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Management Research News, vol. 25 no. 8/9/10
Type: Research Article
ISSN: 0140-9174

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Article

Amrik Sohal and Michael Morrison

Focuses on an attempt to determine whether or not there is a linkbetween TQM and learning organizations. Data from three TQM companiesare tested against a series of…

Abstract

Focuses on an attempt to determine whether or not there is a link between TQM and learning organizations. Data from three TQM companies are tested against a series of building blocks for developing learning organizations. Total quality management tends to create the environment necessary for organizational learning to occur. The learning organization creates competitive advantage by adapting to changing environments, continually improving and being able to absorb new concepts and innovations.

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Book part

George S. Benson, Michael Kimmel and Edward E. Lawler

Employee involvement (EI) is a major part of high-performance work systems (HPWS) that have successfully transformed a large number of organizations and have become…

Abstract

Employee involvement (EI) is a major part of high-performance work systems (HPWS) that have successfully transformed a large number of organizations and have become standard practice in many new organizations. Despite the proven benefits of EI, however, it is still not as widely utilized as it could be even when accounting for industry and organization differences in its applicability. We suggest that EI implementation is limited in part by the change management challenges it presents. We review the recent research on EI and HPWS, and suggest ways in which change research and theory can inform our understanding of why EI practices have fallen short of their potential and how they can be effectively implemented.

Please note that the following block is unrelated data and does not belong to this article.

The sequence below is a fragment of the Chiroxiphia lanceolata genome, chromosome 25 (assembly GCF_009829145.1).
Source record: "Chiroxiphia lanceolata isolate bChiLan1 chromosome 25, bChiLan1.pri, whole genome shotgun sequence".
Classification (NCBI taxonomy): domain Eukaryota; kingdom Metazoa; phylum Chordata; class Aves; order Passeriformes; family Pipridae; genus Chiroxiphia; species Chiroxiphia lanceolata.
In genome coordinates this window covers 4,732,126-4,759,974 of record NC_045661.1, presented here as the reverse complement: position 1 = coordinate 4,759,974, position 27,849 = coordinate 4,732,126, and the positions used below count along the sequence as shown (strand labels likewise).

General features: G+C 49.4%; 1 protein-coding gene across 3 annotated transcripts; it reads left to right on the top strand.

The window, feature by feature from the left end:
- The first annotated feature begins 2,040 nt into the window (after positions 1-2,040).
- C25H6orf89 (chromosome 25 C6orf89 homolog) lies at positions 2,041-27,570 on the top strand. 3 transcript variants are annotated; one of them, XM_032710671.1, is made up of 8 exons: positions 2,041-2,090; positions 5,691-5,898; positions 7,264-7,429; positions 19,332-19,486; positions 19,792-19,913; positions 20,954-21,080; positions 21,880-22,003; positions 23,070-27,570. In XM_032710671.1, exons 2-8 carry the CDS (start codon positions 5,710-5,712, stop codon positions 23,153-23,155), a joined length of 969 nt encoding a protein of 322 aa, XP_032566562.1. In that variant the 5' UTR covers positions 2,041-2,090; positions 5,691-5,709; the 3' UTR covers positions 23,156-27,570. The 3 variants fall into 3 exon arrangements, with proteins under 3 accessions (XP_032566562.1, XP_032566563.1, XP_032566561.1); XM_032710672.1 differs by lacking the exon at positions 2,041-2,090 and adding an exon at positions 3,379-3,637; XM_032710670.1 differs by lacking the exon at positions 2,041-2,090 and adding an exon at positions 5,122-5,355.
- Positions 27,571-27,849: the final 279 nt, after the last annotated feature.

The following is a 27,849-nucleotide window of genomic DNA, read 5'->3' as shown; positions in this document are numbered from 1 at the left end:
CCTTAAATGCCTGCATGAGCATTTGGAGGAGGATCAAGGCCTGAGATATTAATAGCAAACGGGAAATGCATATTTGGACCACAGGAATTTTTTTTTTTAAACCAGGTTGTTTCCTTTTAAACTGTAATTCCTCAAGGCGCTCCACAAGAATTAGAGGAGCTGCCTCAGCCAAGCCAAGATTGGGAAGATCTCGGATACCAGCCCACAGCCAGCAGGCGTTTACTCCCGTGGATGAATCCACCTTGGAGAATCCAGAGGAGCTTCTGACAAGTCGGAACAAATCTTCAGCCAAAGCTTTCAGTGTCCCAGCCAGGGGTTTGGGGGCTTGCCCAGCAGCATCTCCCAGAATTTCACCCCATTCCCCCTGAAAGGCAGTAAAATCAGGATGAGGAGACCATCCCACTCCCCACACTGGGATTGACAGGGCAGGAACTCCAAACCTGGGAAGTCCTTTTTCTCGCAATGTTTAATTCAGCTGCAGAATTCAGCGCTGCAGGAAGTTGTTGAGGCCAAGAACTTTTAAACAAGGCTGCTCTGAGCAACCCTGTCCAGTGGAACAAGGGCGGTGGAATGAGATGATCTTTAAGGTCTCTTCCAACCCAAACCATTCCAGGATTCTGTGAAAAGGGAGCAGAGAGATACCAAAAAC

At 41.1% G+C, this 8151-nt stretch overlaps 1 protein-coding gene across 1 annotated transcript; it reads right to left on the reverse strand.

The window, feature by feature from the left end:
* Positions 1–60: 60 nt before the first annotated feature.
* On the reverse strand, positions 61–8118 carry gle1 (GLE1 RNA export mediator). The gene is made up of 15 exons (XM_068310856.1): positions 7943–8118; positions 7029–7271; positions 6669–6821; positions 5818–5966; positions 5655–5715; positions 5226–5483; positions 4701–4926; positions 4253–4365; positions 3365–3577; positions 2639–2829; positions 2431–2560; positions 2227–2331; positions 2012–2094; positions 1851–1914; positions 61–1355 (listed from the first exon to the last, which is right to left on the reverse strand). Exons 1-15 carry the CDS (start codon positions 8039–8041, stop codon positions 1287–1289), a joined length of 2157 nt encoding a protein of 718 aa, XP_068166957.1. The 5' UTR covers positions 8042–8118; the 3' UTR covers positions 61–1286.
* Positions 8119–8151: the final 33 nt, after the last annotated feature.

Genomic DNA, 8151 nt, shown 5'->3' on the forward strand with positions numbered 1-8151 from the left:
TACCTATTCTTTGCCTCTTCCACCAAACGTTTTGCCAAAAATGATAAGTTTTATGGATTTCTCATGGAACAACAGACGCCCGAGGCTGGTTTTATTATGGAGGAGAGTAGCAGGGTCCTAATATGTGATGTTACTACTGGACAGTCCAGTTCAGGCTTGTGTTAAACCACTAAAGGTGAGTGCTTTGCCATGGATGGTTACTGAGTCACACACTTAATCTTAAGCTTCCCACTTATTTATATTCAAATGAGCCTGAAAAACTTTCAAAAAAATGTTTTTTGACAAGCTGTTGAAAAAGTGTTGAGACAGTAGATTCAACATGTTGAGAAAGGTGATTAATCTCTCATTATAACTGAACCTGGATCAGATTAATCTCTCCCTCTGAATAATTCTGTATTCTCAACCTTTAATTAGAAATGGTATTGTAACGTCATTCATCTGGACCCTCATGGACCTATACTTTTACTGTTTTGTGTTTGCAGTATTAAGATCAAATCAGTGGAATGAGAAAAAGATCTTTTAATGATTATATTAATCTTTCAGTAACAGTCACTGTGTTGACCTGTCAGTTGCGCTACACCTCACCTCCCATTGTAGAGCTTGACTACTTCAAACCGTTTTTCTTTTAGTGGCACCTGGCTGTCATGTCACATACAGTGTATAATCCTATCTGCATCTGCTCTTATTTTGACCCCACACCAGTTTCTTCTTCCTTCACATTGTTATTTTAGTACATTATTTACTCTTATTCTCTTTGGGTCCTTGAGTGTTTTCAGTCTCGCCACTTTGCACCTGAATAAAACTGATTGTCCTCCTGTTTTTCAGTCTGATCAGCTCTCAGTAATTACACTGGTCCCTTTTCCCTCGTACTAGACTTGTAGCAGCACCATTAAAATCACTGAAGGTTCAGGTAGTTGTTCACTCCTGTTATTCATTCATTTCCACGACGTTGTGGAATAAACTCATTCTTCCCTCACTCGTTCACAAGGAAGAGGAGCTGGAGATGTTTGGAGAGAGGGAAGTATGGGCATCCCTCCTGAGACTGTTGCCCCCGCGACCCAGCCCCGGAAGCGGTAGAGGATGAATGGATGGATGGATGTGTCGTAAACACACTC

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Research in Organizational Change and Development
Type: Book
ISBN: 978-1-78190-891-4

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Article

D. Ramsay

THE choice of a carburettor to suit a particular aero engine lies firstly in the choice of a make and type, then in the determination of the correct size. The choice of…

Abstract